1Anthropology, Temple University, 2Radiology, Temple University, 3Obstetrics and Gynecology, Temple University, 4Center for Substance Abuse Research, Temple University
Friday 2:15-2:30, Galleria North
Interest in women’s reproductive variation within the subfield of Physical Anthropology known as Human Reproductive Ecology is dominated by energetic models for fecundity that seldom consider genetic variation as a potential cause of differences in reproduction. A polymorphism in the progesterone receptor gene, called PROGINS, shows diminished progesterone response in vitro and is associated with several uterine disorders in women. We screened healthy Philadelphia women (N=94, aged 20-45 with no oral contraceptive use < 3mo prior to enrollment) for the PROGINS variant. Eighteen PROGINS carriers and 34 non-carriers recorded menstrual diaries and physical activity data over 3 menstrual cycles. In the third menstrual cycle daily saliva samples were collected and subjects had transvaginal ultrasound to measure mid-luteal endometrial thickness. We also assessed evidence for gene-environment interactions between the PROGINS variant and other factors such as salivary progesterone, anthropometric measures, physical activity, age, and age at menarche using moderated regression techniques. While endometrial thickness did not differ between the two groups, PROGINS carriers had luteal phases that were 2.1 days shorter than those of non-carriers (p=0.016). PROGINS also modified the relationships between menstrual cycle length and mean mid-luteal progesterone, anthropometric measures and physical activity. Further, PROGINS modified the relationship between endometrial thickness and BMI. These findings indicate that PROGINS alters endometrial sensitivity not only to progesterone, but also to acute and chronic energetic stress. Our results suggest that Human Reproductive Ecologists will benefit by incorporating genetically-based variation in sensitivity to energetic stress in future adaptive models of women’s reproduction.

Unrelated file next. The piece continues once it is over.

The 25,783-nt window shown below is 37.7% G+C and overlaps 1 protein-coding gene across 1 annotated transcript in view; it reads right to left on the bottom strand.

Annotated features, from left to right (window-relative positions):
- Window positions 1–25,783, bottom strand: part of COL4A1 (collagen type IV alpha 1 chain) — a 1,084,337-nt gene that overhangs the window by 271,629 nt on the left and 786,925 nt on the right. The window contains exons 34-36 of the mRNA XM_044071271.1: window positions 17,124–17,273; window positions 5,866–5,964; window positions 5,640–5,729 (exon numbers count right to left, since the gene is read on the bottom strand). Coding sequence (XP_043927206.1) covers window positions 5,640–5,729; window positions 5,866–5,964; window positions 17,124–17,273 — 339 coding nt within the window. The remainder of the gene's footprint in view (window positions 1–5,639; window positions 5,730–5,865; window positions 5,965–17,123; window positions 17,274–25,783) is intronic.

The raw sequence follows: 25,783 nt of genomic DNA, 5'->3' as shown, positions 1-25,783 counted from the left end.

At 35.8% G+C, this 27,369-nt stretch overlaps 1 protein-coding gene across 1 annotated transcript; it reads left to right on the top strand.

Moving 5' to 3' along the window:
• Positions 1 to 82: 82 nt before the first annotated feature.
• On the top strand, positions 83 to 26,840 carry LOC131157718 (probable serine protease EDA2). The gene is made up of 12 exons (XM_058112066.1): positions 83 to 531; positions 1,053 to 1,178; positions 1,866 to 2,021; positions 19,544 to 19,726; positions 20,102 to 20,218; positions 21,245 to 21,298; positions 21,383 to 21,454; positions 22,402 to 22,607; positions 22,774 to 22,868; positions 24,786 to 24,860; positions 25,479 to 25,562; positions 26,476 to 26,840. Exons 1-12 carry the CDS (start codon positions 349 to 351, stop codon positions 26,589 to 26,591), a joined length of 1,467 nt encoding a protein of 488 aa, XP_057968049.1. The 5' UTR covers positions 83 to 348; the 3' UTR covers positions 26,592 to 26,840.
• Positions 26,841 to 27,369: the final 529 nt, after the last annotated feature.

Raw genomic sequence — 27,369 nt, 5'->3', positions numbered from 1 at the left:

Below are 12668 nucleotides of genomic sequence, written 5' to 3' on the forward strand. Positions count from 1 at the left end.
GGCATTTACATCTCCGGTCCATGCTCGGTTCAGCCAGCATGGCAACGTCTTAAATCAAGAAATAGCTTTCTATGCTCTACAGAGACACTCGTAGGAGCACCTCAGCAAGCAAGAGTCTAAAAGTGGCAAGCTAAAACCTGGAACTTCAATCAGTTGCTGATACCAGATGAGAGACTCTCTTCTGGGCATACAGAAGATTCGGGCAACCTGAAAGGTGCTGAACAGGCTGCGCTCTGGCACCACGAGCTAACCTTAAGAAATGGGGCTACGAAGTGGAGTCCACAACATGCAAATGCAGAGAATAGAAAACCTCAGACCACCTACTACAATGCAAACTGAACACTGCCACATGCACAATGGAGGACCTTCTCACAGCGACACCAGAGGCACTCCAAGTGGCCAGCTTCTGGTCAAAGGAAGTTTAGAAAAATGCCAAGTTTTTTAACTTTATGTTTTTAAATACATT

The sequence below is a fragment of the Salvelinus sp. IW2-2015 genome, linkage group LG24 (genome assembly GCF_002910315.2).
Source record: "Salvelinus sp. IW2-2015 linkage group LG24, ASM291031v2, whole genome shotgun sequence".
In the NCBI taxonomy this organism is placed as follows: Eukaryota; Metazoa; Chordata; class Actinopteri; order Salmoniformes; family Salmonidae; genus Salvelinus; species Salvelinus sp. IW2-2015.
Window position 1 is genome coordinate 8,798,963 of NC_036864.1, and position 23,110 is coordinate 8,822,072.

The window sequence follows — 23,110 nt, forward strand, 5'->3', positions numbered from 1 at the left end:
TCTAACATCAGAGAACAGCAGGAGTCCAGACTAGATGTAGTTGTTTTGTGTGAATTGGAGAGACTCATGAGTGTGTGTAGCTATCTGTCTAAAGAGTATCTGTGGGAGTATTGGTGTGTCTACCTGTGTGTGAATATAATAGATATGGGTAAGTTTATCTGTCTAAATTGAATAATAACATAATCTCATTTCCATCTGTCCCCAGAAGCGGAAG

This research was supported by NSF DDIG # 0824567 and a Wenner-Gren Foundation Doctoral Dissertation Fieldwork Grant.